You can find 1000+ of my kitchen-tested recipes using the Recipes tab, watch nearly 100 of my Kitchen Encounters/WHVL-TV segments using the TV Videos tab, join the discussion about all of my creations using the Facebook tab, or Email your questions and comments directly to me--none go unanswered. Have fun!


~The Chinese-American General Tso's Chicken Story~

IMG_5195General Tso's Chicken is a staple on every Chinese-Americane eat-in and take-out menu.  I personally am grateful for that, as, every week or two I crave Chinese fare and rare is the occasion when sweet, savory and spicy General Tso's Chicken is not a part of my order. Sometimes I eat it with some chicken fried rice and steamed broccoli as a main course, other times I eat it as an appetizer or a snack, but, eat it I do -- it's addicting and I adore it.

The basic ingredients are easy-to-find & indeed basic:

IMG_5193The basic ingredients of General Tso's Chicken are indeed basic: dark chicken meat, shallots, rice wine vinegar, hot peppers, garlic and ginger.  The chicken pieces are breaded then deep-fried, then coated with a thick-ish slightly-sweet and spicy sauce.  The sauce, a bit more complicated, contains, water, soy sauce, rice wine vinegar, sugar, garlic and ginger.  The dish (mostly the sauce), varies depending on the cook or chef preparing it, meaning, creative license is usually taken to place the emphasis on sweet vs. spicy and vice versa.

The General Tso's legend & the real General Tso's story:

Legend has it this spicy dish is named after Zuo Zongtang (1812-1885), a Qing Dynasty military leader and statesman, who lived with his wife in Xiangyin County the province of Hunan.  It's said that the general's wife created the dish for him upon his return from a great battle, with the dish consequently becoming a favorite of his, which in turn got passed along to others in the local community and gained in popularity throughout Hunan province.  Unfortunately, there is no recorded connection of the dish to either the Province or to him, and, Zuo's descendants, who are still living in Xiangyin County, claim they've never heard of it.  That said, the legend is fun to know.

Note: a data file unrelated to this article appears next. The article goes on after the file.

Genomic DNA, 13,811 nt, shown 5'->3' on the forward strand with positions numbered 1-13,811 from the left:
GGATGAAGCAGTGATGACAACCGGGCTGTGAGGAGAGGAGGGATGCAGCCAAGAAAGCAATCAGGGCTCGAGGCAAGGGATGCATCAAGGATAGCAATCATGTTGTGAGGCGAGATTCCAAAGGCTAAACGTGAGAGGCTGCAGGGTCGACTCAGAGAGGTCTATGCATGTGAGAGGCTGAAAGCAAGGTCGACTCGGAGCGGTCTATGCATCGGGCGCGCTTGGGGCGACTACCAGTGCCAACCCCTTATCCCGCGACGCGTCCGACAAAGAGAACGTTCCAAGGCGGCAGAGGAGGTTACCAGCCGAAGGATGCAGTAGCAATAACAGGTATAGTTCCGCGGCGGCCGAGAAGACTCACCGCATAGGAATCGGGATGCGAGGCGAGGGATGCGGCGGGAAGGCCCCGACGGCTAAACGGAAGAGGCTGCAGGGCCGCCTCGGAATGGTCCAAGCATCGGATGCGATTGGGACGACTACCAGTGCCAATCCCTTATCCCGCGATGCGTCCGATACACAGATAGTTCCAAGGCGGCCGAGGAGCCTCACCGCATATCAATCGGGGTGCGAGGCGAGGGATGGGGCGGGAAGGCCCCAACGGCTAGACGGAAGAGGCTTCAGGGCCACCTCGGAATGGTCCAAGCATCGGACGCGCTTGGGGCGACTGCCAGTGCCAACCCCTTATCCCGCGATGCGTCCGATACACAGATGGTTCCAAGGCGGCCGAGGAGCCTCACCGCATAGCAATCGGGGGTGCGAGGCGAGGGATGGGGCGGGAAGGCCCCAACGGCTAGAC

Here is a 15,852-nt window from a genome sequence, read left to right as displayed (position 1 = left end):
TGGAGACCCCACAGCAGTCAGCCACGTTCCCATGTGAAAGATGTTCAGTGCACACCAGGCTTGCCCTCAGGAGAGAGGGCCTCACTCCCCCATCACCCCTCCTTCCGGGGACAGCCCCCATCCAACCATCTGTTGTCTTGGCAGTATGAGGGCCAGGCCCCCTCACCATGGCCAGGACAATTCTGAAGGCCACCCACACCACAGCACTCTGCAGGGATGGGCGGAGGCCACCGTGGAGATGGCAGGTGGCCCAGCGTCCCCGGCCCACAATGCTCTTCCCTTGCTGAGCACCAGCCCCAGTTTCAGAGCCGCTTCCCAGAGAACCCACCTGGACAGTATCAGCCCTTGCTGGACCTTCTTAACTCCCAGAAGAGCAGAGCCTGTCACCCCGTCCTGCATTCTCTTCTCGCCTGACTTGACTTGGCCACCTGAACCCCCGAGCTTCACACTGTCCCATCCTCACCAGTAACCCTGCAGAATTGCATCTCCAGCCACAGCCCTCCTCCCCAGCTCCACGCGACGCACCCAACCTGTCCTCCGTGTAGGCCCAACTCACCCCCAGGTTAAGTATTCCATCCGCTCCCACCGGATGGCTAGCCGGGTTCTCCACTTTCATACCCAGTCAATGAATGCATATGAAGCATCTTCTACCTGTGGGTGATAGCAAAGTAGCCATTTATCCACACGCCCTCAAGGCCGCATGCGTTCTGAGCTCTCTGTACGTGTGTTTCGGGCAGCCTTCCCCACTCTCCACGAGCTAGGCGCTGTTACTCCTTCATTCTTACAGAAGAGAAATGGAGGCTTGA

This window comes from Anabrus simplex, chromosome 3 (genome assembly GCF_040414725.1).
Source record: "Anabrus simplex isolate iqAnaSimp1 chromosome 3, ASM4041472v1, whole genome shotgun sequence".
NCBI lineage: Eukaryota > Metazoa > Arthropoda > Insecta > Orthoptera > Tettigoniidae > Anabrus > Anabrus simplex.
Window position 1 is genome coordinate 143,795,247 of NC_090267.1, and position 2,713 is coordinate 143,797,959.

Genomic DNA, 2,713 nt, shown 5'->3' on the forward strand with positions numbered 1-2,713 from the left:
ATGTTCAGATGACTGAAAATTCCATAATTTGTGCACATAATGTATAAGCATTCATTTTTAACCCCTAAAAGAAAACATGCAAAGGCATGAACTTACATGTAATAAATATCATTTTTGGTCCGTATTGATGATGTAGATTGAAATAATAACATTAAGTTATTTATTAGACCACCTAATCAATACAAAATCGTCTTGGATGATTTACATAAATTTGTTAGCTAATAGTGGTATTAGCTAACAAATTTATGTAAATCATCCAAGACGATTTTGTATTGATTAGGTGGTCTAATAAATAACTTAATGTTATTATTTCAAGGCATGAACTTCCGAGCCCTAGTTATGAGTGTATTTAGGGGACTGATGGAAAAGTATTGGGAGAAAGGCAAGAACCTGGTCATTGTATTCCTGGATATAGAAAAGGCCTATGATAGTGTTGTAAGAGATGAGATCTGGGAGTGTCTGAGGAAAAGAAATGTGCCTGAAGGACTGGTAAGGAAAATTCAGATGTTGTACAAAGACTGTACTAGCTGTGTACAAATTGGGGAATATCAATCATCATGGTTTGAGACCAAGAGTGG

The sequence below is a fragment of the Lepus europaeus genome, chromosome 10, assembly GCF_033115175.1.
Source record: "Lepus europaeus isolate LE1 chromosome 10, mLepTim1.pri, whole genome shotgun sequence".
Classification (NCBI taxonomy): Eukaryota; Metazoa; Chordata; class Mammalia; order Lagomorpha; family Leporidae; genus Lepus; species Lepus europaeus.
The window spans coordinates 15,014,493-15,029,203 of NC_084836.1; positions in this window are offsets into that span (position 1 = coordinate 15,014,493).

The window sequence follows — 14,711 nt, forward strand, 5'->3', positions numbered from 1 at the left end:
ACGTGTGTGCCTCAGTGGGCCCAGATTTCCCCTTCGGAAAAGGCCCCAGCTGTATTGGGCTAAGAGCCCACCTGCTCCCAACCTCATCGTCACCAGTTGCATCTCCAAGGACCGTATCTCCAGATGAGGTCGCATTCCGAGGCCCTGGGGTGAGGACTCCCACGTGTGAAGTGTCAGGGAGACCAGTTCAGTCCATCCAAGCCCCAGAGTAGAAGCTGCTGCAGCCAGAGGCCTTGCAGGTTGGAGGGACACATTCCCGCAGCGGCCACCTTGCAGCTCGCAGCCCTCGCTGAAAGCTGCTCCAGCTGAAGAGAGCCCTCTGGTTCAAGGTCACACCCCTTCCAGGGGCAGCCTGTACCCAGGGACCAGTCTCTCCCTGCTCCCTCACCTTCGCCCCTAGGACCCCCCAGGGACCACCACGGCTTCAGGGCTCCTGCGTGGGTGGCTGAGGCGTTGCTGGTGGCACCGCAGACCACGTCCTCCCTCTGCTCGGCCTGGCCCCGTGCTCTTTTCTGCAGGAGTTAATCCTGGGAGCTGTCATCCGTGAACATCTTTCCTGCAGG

In actuality, this spicy dish was likely invented by Taiwanese Hunan-cuisine chef Peng Chang-Kuei, an apprentice to chef Cao Jingchen, a leading early 20th-Century Chinese chef.  Peng became and worked as the Chinese Nationalist Government's banquet chef, until he fled back to Taiwan during the Chinese Civil War.  There he continued his career as the government's official chef until 1973, when he moved to New York City to open Peng's Restaurant on East 44th Street, where Peng made his newly created dish (made from commonplace ingredients), General Tso's Chicken, the house specialty.  A 1977 restaurant review of Pengs, mention's" "the General Tso's Chicken was a stir-fried masterpiece, sizzling hot both in flavor and temperature." 

General Tso's Chicken -- a stir-fried masterpiece -- sweet, savory & sizzling hot both in flavor & temperature.

IMG_5191"We are all in this food world together." ~ Melanie Preschutti

(Recipe, Commentary and Photos courtesy of Melanie's Kitchen/Copyright 2022)


Verify your Comment

Previewing your Comment

This is only a preview. Your comment has not yet been posted.

Your comment could not be posted. Error type:
Your comment has been posted. Post another comment

The letters and numbers you entered did not match the image. Please try again.

As a final step before posting your comment, enter the letters and numbers you see in the image below. This prevents automated programs from posting comments.

Having trouble reading this image? View an alternate.


Post a comment